Johnny Cade is the smallest and second-youngest of the greaser gang in The Outsiders. Ponyboy describes Johnny as the "last and least" of the group. He is compared to a "little dark puppy who has been kicked too many times." He is slightly built, with jet-black eyes and greasy, jet-black hair that is combed on one side, with "shaggy bangs across his forehead." He is also the darkest of all the greasers, both in complexion--he is heavily tanned--and in spirit. He had "a nervous, suspicious look in his eyes," and he is also nervous and jumpy after the severe beating he takes from the Socs, which leave him with a scar "from his temple to his cheekbone."
Johnny is the gang's pet--the little brother to all of them; Soda sometimes calls him "Johnnycake." He is shy, and his ears get red when he is embarrassed. He cries fairly easily. He has a soft and sensitive side, which he displays on Jay Mountain while hiding out with Pony. He also proves to be quite insightful, explaining the meaning of the poem, "Nothing Gold Can Stay," before he dies.
The Outsiders traces the difficult life of Ponyboy Curtis who is a "Greaser," which is the name of one of the gangs in his neighborhood. The Greasers are from the "East side" of town, unlike the "Socs," the gang from the "West side" and the privileged few who "jump Greasers and wreck houses." Greasers are a close-knit group of "hoods" who "hold up gas stations and have a gang fight once in a while" but would never hurt anyone just "for kicks."
Life for Ponyboy's best friend Johnny Cade, who is affectionately called "Johnnycake," is very hard. His father is abusive and his mother neglectful to the point that "Johnny had it awful rough at home." Johnny is accepting and tolerant of his situation and never feels sorry for himself. He has also been beaten very badly by the Socs for no reason other than that he is a Greaser. As a result, Johnny is very wary, always uneasy and "scared of his own shadow." The gang is more like family to Johnny and he is protected by some of its fiercest members, such as Dally Winston.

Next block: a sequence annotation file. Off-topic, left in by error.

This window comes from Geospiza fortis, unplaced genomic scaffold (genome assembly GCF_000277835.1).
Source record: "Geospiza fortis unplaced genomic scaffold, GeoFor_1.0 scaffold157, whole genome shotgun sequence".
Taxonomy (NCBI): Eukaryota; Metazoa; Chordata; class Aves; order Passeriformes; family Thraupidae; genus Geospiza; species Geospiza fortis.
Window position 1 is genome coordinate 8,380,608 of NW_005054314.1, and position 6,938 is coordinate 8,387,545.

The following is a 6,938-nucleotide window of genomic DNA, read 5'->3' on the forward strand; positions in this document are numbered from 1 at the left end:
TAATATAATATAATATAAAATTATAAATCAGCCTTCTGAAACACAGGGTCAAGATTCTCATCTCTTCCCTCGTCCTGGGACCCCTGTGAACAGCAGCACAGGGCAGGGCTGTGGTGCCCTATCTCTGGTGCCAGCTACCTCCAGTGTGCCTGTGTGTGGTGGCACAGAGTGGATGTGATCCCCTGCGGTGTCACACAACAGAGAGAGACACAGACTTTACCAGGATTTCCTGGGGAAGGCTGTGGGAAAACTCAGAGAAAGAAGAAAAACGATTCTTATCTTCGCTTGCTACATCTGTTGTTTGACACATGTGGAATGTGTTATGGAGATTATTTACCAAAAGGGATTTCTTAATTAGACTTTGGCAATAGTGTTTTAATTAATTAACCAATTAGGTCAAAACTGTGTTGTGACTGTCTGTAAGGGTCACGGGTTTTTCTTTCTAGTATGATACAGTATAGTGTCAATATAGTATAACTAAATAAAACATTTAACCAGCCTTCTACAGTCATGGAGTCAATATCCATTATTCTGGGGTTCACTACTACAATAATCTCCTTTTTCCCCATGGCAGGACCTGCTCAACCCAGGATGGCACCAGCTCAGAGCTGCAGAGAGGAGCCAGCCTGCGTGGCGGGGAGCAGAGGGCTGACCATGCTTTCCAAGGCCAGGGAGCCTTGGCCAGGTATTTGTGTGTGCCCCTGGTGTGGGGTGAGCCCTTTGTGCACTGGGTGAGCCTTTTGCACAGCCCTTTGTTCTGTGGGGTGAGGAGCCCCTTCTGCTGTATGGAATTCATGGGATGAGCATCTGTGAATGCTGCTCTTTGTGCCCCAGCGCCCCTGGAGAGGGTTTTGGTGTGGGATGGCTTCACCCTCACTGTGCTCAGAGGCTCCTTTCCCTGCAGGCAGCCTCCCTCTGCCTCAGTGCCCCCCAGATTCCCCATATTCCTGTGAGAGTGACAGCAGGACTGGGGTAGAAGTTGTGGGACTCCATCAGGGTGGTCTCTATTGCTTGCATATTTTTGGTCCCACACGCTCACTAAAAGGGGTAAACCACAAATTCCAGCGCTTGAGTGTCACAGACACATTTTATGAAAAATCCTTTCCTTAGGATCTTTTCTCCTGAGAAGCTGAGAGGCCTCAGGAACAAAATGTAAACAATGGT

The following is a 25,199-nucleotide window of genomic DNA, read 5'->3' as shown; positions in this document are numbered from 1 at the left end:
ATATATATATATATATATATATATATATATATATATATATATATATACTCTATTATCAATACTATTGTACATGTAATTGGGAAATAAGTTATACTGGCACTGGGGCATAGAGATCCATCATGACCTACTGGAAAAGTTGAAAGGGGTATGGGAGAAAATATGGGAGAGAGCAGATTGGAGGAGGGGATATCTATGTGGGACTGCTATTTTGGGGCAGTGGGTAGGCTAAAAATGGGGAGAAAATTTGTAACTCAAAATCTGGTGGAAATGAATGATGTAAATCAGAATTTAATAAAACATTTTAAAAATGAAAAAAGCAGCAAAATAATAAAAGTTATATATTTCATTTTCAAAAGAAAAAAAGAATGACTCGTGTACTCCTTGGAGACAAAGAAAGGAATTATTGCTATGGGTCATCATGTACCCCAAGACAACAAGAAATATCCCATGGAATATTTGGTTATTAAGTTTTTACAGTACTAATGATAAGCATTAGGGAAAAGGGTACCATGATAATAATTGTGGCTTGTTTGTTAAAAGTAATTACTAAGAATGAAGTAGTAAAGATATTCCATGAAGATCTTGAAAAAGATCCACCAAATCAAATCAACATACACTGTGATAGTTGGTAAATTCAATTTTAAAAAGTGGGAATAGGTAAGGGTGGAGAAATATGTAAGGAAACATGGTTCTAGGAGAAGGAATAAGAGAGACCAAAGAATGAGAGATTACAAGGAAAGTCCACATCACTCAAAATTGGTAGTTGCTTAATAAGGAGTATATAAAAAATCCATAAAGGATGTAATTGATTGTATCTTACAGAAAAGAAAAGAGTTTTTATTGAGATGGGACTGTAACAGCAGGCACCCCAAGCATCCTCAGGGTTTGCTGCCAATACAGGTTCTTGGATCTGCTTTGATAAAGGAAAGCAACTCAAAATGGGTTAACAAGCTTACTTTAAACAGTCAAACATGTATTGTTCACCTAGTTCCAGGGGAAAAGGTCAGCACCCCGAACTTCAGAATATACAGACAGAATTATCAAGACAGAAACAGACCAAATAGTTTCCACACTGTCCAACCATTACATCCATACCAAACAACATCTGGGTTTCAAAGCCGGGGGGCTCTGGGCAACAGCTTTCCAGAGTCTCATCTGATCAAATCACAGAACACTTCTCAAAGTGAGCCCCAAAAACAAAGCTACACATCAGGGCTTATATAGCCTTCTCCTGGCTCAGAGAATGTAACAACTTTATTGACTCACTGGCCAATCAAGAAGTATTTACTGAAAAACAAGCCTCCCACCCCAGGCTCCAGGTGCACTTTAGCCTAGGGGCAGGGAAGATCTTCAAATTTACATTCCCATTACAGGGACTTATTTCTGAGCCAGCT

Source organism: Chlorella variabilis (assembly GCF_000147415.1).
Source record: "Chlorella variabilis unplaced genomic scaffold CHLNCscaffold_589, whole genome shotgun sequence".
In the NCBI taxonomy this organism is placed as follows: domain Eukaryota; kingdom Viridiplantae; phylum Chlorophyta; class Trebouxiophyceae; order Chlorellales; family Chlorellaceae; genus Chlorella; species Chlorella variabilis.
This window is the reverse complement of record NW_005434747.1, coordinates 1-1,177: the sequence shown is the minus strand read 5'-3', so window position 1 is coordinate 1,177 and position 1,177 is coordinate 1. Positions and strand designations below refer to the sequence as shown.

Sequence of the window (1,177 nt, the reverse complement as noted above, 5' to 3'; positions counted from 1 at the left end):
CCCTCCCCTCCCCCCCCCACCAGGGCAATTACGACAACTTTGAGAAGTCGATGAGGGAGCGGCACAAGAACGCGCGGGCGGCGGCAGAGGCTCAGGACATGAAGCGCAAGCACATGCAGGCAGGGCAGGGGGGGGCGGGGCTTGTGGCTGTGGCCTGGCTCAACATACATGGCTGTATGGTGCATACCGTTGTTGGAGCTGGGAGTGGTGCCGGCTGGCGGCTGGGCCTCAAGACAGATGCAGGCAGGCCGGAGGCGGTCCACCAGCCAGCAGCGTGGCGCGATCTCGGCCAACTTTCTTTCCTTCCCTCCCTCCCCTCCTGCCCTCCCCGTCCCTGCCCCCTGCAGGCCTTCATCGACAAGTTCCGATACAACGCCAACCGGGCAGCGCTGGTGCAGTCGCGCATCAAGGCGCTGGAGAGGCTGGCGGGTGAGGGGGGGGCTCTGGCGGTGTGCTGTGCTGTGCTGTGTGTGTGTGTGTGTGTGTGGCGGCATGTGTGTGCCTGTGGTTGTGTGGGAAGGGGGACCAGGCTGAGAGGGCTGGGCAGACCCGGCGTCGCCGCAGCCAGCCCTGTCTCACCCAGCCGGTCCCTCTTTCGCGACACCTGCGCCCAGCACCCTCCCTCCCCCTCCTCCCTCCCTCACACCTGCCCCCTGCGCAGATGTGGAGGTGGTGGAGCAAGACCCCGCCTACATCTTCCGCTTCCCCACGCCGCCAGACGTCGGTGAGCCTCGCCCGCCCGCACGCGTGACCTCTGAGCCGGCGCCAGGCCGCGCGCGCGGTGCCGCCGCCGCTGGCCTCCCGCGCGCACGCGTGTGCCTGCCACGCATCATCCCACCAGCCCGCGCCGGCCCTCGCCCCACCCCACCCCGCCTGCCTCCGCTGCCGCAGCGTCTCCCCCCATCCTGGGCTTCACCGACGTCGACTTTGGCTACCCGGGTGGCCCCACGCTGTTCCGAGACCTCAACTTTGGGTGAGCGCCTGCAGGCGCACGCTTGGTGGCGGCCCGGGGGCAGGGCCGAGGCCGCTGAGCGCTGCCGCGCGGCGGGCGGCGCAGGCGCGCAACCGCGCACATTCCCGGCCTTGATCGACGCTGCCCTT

Johnny is often mistakenly perceived as being younger than he is because of his "slight build." He is also shy but fiercely loyal to his gang, and it is this that gets him into trouble when he saves Ponyboy but murders one of the Socs who was trying to drown Ponyboy in the fountain.
Johnny knows that Ponyboy loves Gone with the Wind and is considerate enough to bring him a copy while they are hiding out. He appreciates his friend's intellect and wants to learn. He is also impressed by Ponyboy's poetry readings and interprets a Robert Frost poem, revealing that he has a deeper understanding than his education gives him credit for. Ponyboy is surprised at Johnny's ability to find a personal message in the poem. Ponyboy is moved by Johnny's plea to "stay gold" because Johnny understands how easy it would be for Ponyboy to change because of their harsh environment. This also shows that Johnny is intuitive and thoughtful, wanting only the best for his friend.
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